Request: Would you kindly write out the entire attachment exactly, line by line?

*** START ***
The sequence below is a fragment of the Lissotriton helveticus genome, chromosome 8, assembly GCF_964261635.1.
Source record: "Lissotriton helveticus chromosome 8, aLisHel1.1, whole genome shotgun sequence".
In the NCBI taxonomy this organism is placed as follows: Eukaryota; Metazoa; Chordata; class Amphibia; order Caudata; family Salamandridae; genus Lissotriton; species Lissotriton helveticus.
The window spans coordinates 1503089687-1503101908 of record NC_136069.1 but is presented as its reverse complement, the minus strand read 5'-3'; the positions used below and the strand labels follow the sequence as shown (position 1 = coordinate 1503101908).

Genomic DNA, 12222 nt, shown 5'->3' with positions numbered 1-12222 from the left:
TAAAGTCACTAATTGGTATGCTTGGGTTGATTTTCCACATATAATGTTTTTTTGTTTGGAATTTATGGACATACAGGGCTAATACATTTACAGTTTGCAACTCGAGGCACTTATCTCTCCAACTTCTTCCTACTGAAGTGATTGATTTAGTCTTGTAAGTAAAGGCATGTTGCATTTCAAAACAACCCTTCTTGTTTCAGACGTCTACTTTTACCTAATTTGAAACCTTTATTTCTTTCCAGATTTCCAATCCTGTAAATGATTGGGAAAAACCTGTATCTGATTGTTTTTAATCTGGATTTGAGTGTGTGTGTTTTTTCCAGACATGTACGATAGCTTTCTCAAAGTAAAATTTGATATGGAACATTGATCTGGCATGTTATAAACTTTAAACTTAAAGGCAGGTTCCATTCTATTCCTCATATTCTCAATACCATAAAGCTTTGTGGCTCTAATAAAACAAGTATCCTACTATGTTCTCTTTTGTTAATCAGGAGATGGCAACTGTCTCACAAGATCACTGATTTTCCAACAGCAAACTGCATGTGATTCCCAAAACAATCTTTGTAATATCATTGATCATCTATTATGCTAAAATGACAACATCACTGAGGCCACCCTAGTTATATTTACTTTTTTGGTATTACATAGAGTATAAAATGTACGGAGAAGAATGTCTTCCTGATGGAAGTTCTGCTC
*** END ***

The sequence below is a fragment of the Lissotriton helveticus genome, chromosome 8, assembly GCF_964261635.1.
Source record: "Lissotriton helveticus chromosome 8, aLisHel1.1, whole genome shotgun sequence".
In the NCBI taxonomy this organism is placed as follows: Eukaryota; Metazoa; Chordata; class Amphibia; order Caudata; family Salamandridae; genus Lissotriton; species Lissotriton helveticus.
The window spans coordinates 1503089687-1503101908 of record NC_136069.1 but is presented as its reverse complement, the minus strand read 5'-3'; the positions used below and the strand labels follow the sequence as shown (position 1 = coordinate 1503101908).

Genomic DNA, 12222 nt, shown 5'->3' with positions numbered 1-12222 from the left:
TAAAGTCACTAATTGGTATGCTTGGGTTGATTTTCCACATATAATGTTTTTTTGTTTGGAATTTATGGACATACAGGGCTAATACATTTACAGTTTGCAACTCGAGGCACTTATCTCTCCAACTTCTTCCTACTGAAGTGATTGATTTAGTCTTGTAAGTAAAGGCATGTTGCATTTCAAAACAACCCTTCTTGTTTCAGACGTCTACTTTTACCTAATTTGAAACCTTTATTTCTTTCCAGATTTCCAATCCTGTAAATGATTGGGAAAAACCTGTATCTGATTGTTTTTAATCTGGATTTGAGTGTGTGTGTTTTTTCCAGACATGTACGATAGCTTTCTCAAAGTAAAATTTGATATGGAACATTGATCTGGCATGTTATAAACTTTAAACTTAAAGGCAGGTTCCATTCTATTCCTCATATTCTCAATACCATAAAGCTTTGTGGCTCTAATAAAACAAGTATCCTACTATGTTCTCTTTTGTTAATCAGGAGATGGCAACTGTCTCACAAGATCACTGATTTTCCAACAGCAAACTGCATGTGATTCCCAAAACAATCTTTGTAATATCATTGATCATCTATTATGCTAAAATGACAACATCACTGAGGCCACCCTAGTTATATTTACTTTTTTGGTATTACATAGAGTATAAAATGTACGGAGAAGAATGTCTTCCTGATGGAAGTTCTGCTC